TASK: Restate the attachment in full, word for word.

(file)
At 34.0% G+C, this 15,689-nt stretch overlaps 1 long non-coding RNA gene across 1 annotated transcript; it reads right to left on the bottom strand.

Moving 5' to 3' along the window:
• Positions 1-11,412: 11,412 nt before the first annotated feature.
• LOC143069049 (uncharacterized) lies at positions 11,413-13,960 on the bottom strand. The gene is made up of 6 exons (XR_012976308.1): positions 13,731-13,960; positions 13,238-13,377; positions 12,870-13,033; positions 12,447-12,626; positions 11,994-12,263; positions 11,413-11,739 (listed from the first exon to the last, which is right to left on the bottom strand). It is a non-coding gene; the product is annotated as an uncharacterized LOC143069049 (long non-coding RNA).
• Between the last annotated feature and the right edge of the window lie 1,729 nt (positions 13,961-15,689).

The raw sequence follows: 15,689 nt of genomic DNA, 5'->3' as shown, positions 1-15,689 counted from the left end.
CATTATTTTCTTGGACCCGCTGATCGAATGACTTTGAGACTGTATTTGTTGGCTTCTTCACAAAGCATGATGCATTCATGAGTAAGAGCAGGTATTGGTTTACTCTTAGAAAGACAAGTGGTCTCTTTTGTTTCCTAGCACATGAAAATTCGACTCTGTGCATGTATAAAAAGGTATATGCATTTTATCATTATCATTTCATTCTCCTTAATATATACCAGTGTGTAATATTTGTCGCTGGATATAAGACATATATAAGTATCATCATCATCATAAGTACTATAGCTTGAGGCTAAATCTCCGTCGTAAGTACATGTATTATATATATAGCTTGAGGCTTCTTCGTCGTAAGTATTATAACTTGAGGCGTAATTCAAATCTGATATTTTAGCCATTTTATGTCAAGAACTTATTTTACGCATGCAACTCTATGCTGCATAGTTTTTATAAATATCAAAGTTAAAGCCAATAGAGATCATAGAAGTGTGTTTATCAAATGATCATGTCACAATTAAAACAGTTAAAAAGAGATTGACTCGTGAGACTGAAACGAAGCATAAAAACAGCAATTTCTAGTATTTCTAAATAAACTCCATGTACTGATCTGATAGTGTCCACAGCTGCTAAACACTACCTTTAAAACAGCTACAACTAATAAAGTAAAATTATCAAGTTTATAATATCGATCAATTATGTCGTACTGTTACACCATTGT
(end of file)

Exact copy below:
At 34.0% G+C, this 15,689-nt stretch overlaps 1 long non-coding RNA gene across 1 annotated transcript; it reads right to left on the bottom strand.

Moving 5' to 3' along the window:
• Positions 1-11,412: 11,412 nt before the first annotated feature.
• LOC143069049 (uncharacterized) lies at positions 11,413-13,960 on the bottom strand. The gene is made up of 6 exons (XR_012976308.1): positions 13,731-13,960; positions 13,238-13,377; positions 12,870-13,033; positions 12,447-12,626; positions 11,994-12,263; positions 11,413-11,739 (listed from the first exon to the last, which is right to left on the bottom strand). It is a non-coding gene; the product is annotated as an uncharacterized LOC143069049 (long non-coding RNA).
• Between the last annotated feature and the right edge of the window lie 1,729 nt (positions 13,961-15,689).

The raw sequence follows: 15,689 nt of genomic DNA, 5'->3' as shown, positions 1-15,689 counted from the left end.
CATTATTTTCTTGGACCCGCTGATCGAATGACTTTGAGACTGTATTTGTTGGCTTCTTCACAAAGCATGATGCATTCATGAGTAAGAGCAGGTATTGGTTTACTCTTAGAAAGACAAGTGGTCTCTTTTGTTTCCTAGCACATGAAAATTCGACTCTGTGCATGTATAAAAAGGTATATGCATTTTATCATTATCATTTCATTCTCCTTAATATATACCAGTGTGTAATATTTGTCGCTGGATATAAGACATATATAAGTATCATCATCATCATAAGTACTATAGCTTGAGGCTAAATCTCCGTCGTAAGTACATGTATTATATATATAGCTTGAGGCTTCTTCGTCGTAAGTATTATAACTTGAGGCGTAATTCAAATCTGATATTTTAGCCATTTTATGTCAAGAACTTATTTTACGCATGCAACTCTATGCTGCATAGTTTTTATAAATATCAAAGTTAAAGCCAATAGAGATCATAGAAGTGTGTTTATCAAATGATCATGTCACAATTAAAACAGTTAAAAAGAGATTGACTCGTGAGACTGAAACGAAGCATAAAAACAGCAATTTCTAGTATTTCTAAATAAACTCCATGTACTGATCTGATAGTGTCCACAGCTGCTAAACACTACCTTTAAAACAGCTACAACTAATAAAGTAAAATTATCAAGTTTATAATATCGATCAATTATGTCGTACTGTTACACCATTGT